Thu, Oct 18, 2007 - Page 14 News List

Pfeiffer's fears laid to rest in new movie

After a four-year hiatus, Michelle Pfeiffer returns to the screen as a youth-obsessed witch in 'Stardust.' In reality, the actress has come to terms with aging and recognizes more important things in life

By Harriet Lane  /  THE GUARDIAN , LONDON

Michelle Pfeiffer didn't plan to take a four-year sabbatical. It just sort of happened. "Honest to God, I got busy." With what? "Life," she says. Throughout her 20s and into her 30s, she says she fell apart between projects, and downtime filled her with horror. "My dad used to say, 'An idle mind is the devil's playground,' and I was certainly a more balanced person when I was working. Acting's an odd profession for a young person; it's so extreme. You work, and the conditions are tough and the process is so immersive, and then it stops, and then there's nothing. So you have to find ways of making you feel productive when you're not actually producing anything. For a young person, that's really challenging."

But now, she says, her off-duty life is full to bursting with family and domesticity. "I feel I have to go back to work to get some rest, because I find real life so exhausting. Incredibly fulfilling - but just so exhausting," she says. For the first time in her life, she says, she has interests: she paints a bit, "and the other day we were driving in the car and I said to David [Kelley, her husband], 'you know, I kind of wish that I had become a scientist.'" She mimes an incredulous sideways glance. "But, you know, the science section is my favorite bit of the New York Times. I get so excited on Tuesdays when it comes out."

In 2002, Pfeiffer and Kelley, the writer/producer behind LA Law, Chicago Hope and Ally McBeal, moved with their two children, now teenagers, to a ranch in northern California. But Pfeiffer wasn't simply moving away from Los Angeles, which she describes as "too darn crowded, with too much traffic, and the paparazzi have lost their minds, so I don't want to be there"; she was also in the process of detaching from the movie industry. Having built a career on a killer combination of nervy froideur and sultriness - qualities that left scorch marks on Scarface, Dangerous Liaisons, The Fabulous Baker Boys and Batman Returns - she changed pace and direction. Her children were pre-schoolers, and she showed up in a few movies a year, mostly overwrought hankie-flutterers such as I Am Sam, The Deep End of the Ocean and The Story of Us.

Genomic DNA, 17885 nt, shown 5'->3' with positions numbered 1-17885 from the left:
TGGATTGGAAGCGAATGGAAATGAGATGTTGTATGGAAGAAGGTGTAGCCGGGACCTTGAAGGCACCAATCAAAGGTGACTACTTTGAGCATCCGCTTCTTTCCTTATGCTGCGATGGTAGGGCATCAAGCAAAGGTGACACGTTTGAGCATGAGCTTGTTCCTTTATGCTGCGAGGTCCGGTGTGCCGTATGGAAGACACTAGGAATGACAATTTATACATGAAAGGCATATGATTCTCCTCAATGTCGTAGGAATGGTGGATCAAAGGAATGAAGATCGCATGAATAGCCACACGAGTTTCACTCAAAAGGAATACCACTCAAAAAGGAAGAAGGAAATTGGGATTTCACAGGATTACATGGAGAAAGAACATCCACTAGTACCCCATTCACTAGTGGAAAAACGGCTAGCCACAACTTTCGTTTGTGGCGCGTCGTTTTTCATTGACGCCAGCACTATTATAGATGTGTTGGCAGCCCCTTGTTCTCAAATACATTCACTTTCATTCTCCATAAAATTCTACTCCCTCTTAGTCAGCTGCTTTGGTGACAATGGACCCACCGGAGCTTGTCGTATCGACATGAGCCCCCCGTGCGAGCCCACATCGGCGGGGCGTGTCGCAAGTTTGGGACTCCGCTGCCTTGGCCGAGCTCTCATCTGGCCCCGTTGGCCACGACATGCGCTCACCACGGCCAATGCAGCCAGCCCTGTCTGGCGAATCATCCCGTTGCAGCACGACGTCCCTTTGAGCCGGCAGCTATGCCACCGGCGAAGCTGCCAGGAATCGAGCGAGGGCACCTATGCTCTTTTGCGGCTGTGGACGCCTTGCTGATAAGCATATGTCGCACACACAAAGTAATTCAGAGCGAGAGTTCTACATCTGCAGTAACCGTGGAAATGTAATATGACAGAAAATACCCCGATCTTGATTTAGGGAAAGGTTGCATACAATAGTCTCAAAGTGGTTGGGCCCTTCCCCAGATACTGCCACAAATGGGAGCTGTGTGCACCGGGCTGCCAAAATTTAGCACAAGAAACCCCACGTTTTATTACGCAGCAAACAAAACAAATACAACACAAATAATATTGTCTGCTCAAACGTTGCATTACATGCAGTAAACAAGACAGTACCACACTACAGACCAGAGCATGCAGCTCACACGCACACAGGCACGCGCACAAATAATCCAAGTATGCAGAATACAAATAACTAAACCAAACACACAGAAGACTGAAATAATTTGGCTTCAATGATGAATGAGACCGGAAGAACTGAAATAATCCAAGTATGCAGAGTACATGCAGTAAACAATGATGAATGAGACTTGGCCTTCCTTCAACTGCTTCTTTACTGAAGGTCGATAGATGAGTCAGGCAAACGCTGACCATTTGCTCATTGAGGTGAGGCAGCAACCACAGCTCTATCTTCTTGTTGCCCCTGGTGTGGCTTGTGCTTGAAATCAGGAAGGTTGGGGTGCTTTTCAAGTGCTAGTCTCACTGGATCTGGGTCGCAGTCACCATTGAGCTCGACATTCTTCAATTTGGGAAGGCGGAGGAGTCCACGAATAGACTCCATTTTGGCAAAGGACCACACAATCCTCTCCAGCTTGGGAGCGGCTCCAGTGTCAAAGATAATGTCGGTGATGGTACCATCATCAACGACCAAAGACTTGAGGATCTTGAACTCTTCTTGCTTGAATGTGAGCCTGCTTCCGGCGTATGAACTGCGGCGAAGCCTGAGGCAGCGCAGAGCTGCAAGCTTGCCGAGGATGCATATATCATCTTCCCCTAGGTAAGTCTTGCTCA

As her children grew, her output dwindled. After White Oleander in 2002, she lost her appetite for work altogether. "I wasn't reading anything that I wanted to commit to. But it's hard to know if I was being dismissive because maybe, subconsciously, I was ready to take a break. I'm always inclined to talk myself out of work, though," she adds, shrugging. "It's a strange thing that I do. I get cold feet. I over-think."

In the past, this caution has led to some eccentric career choices.

Pre-kids, Pfeiffer turned down Basic Instinct, The Silence of the Lambs, Sleepless in Seattle and Thelma, yet despite this talent for self-sabotage, and despite embarrassments such as Up Close and Personal and Dangerous Minds, she remained - and still remains - a cast-iron movie star in the grand style: a creature with unearthly looks and lashings of old-fashioned screen magnetism, qualities that have sometimes drowned out her considerable talents as an actress.

There's a caution, too, in the roles that have tempted her back into the industry: bumper-sized cameos in ensemble pieces, such as icy racist Velma von Tussle, the darkest note in last summer's sunny remake of Hairspray. Next up, she is easily the best thing in the vast cast of Stardust, an epic fantasy in the tradition of The Princess Bride and The NeverEnding Story, which goes on general release in Taiwan tomorrow. It's an orgy of highly-colored spectacle: fallen stars, ghost princes, poisoned chalices, plumed horses, enchanted forests, voodoo dolls, sky pirates, gypsy caravans, Victorian corsetry and unicorns. Fortunately, Pfeiffer pitches it just right as Lamia, a 5,000-year-old witch hell-bent on recapturing her vanished youth and beauty. For much of the movie she has a complexion like a crocodile handbag and a matted hairdo, but in one thrilling sequence, she drops several millennia in the blink of an eye and, examining her restored glamour puss reflection in a mirror, smolders with triumph and satisfaction.

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